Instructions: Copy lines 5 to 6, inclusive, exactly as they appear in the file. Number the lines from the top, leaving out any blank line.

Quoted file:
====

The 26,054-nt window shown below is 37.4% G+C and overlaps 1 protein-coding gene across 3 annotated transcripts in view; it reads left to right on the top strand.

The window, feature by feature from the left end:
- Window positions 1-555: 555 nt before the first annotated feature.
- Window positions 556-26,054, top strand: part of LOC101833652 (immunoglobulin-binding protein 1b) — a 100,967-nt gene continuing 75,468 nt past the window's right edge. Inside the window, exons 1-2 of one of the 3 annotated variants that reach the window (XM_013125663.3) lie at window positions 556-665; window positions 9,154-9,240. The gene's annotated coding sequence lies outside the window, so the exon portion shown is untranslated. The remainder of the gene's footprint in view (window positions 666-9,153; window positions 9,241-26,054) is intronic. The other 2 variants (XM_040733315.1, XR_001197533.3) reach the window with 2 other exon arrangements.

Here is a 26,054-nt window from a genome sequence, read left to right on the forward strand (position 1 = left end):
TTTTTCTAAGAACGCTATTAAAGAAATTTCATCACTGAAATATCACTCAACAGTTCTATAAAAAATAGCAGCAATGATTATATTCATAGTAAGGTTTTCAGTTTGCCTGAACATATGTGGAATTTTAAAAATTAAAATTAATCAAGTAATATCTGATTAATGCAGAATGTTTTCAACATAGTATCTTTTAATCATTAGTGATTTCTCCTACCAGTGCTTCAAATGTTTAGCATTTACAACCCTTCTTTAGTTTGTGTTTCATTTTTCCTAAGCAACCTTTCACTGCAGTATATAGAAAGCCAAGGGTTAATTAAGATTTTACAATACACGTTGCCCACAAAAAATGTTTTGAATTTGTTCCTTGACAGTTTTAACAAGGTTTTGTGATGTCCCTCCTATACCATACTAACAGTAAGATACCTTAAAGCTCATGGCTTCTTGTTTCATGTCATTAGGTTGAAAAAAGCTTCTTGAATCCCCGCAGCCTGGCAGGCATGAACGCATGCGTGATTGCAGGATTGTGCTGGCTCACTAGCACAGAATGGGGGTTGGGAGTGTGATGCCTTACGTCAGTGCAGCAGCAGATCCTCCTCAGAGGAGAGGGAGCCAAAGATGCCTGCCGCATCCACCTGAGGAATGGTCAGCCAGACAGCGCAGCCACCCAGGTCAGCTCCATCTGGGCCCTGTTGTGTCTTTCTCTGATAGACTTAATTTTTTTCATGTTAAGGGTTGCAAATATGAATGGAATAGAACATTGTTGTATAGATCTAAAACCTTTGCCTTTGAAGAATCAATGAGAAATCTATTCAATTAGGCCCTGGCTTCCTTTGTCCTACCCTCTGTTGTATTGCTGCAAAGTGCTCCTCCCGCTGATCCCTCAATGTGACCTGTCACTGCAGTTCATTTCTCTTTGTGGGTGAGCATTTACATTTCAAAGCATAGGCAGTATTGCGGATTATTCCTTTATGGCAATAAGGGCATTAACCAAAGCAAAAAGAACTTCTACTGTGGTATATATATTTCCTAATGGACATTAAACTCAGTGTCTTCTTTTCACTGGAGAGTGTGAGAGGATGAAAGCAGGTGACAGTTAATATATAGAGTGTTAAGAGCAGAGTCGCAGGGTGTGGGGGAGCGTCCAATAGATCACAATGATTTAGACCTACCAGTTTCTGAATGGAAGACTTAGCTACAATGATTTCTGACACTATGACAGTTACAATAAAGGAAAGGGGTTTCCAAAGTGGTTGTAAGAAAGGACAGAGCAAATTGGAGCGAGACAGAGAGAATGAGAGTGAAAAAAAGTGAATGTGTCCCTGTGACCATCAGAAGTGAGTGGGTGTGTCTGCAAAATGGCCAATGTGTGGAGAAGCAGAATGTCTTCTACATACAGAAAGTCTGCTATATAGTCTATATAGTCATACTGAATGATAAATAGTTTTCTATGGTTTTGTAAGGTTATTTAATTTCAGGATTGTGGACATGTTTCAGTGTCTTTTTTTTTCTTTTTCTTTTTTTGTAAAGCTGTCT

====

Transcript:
Here is a 26,054-nt window from a genome sequence, read left to right on the forward strand (position 1 = left end):
TTTTTCTAAGAACGCTATTAAAGAAATTTCATCACTGAAATATCACTCAACAGTTCTATAAAAAATAGCAGCAATGATTATATTCATAGTAAGGTTTTCAGTTTGCCTGAACATATGTGGAATTTTAAAAATTAAAATTAATCAAGTAATATCTGATTAATGCAGAATGTTTTCAACATAGTATCTTTTAATCATTAGTGATTTCTCCTACCAGTGCTTCAAATGTTTAGCATTTACAACCCTTCTTTAGTTTGTGTTTCATTTTTCCTAAGCAACCTTTCACTGCAGTATATAGAAAGCCAAGGGTTAATTAAGATTTTACAATACACGTTGCCCACAAAAAATGTTTTGAATTTGTTCCTTGACAGTTTTAACAAGGTTTTGTGATGTCCCTCCTATACCATACTAACAGTAAGATACCTTAAAGCTCATGGCTTCTTGTTTCATGTCATTAGGTTGAAAAAAGCTTCTTGAATCCCCGCAGCCTGGCAGGCATGAACGCATGCGTGATTGCAGGATTGTGCTGGCTCACTAGCACAGAATGGGGGTTGGGAGTGTGATGCCTTACGTCAGTGCAGCAGCAGATCCTCCTCAGAGGAGAGGGAGCCAAAGATGCCTGCCGCATCCACCTGAGGAATGGTCAGCCAGACAGCGCAGCCACCCAGGTCAGCTCCATCTGGGCCCTGTTGTGTCTTTCTCTGATAGACTTAATTTTTTTCATGTTAAGGGTTGCAAATATGAATGGAATAGAACATTGTTGTATAGATCTAAAACCTTTGCCTTTGAAGAATCAATGAGAAATCTATTCAATTAGGCCCTGGCTTCCTTTGTCCTACCCTCTGTTGTATTGCTGCAAAGTGCTCCTCCCGCTGATCCCTCAATGTGACCTGTCACTGCAGTTCATTTCTCTTTGTGGGTGAGCATTTACATTTCAAAGCATAGGCAGTATTGCGGATTATTCCTTTATGGCAATAAGGGCATTAACCAAAGCAAAAAGAACTTCTACTGTGGTATATATATTTCCTAATGGACATTAAACTCAGTGTCTTCTTTTCACTGGAGAGTGTGAGAGGATGAAAGCAGGTGACAGTTAATATATAGAGTGTTAAGAGCAGAGTCGCAGGGTGTGGGGGAGCGTCCAATAGATCACAATGATTTAGACCTACCAGTTTCTGAATGGAAGACTTAGCTACAATGATTTCTGACACTATGACAGTTACAATAAAGGAAAGGGGTTTCCAAAGTGGTTGTAAGAAAGGACAGAGCAAATTGGAGCGAGACAGAGAGAATGAGAGTGAAAAAAAGTGAATGTGTCCCTGTGACCATCAGAAGTGAGTGGGTGTGTCTGCAAAATGGCCAATGTGTGGAGAAGCAGAATGTCTTCTACATACAGAAAGTCTGCTATATAGTCTATATAGTCATACTGAATGATAAATAGTTTTCTATGGTTTTGTAAGGTTATTTAATTTCAGGATTGTGGACATGTTTCAGTGTCTTTTTTTTTCTTTTTCTTTTTTTGTAAAGCTGTCT